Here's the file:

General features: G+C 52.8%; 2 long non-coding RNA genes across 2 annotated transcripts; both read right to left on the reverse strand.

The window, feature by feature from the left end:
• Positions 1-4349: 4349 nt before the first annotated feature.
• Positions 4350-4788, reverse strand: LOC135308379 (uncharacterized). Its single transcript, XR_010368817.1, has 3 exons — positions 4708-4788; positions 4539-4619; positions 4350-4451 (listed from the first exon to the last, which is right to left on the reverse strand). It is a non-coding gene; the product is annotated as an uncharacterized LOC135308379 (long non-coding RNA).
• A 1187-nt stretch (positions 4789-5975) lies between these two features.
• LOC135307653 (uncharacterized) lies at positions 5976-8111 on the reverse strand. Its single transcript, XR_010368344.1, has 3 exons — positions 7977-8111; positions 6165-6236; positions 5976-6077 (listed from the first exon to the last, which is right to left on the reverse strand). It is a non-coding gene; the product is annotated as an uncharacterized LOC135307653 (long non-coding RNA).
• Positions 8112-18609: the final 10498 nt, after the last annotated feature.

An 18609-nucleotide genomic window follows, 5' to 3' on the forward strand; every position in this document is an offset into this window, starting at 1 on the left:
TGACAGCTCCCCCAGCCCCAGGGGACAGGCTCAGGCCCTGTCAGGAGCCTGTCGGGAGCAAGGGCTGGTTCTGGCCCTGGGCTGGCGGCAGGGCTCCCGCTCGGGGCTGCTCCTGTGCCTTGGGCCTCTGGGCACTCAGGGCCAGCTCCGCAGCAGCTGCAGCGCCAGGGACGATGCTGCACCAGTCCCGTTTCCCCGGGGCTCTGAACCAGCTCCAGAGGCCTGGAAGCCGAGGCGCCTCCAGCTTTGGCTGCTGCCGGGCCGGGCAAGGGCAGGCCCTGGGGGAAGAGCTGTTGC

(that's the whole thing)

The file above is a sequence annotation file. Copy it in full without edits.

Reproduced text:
General features: G+C 52.8%; 2 long non-coding RNA genes across 2 annotated transcripts; both read right to left on the reverse strand.

The window, feature by feature from the left end:
• Positions 1-4349: 4349 nt before the first annotated feature.
• Positions 4350-4788, reverse strand: LOC135308379 (uncharacterized). Its single transcript, XR_010368817.1, has 3 exons — positions 4708-4788; positions 4539-4619; positions 4350-4451 (listed from the first exon to the last, which is right to left on the reverse strand). It is a non-coding gene; the product is annotated as an uncharacterized LOC135308379 (long non-coding RNA).
• A 1187-nt stretch (positions 4789-5975) lies between these two features.
• LOC135307653 (uncharacterized) lies at positions 5976-8111 on the reverse strand. Its single transcript, XR_010368344.1, has 3 exons — positions 7977-8111; positions 6165-6236; positions 5976-6077 (listed from the first exon to the last, which is right to left on the reverse strand). It is a non-coding gene; the product is annotated as an uncharacterized LOC135307653 (long non-coding RNA).
• Positions 8112-18609: the final 10498 nt, after the last annotated feature.

An 18609-nucleotide genomic window follows, 5' to 3' on the forward strand; every position in this document is an offset into this window, starting at 1 on the left:
TGACAGCTCCCCCAGCCCCAGGGGACAGGCTCAGGCCCTGTCAGGAGCCTGTCGGGAGCAAGGGCTGGTTCTGGCCCTGGGCTGGCGGCAGGGCTCCCGCTCGGGGCTGCTCCTGTGCCTTGGGCCTCTGGGCACTCAGGGCCAGCTCCGCAGCAGCTGCAGCGCCAGGGACGATGCTGCACCAGTCCCGTTTCCCCGGGGCTCTGAACCAGCTCCAGAGGCCTGGAAGCCGAGGCGCCTCCAGCTTTGGCTGCTGCCGGGCCGGGCAAGGGCAGGCCCTGGGGGAAGAGCTGTTGC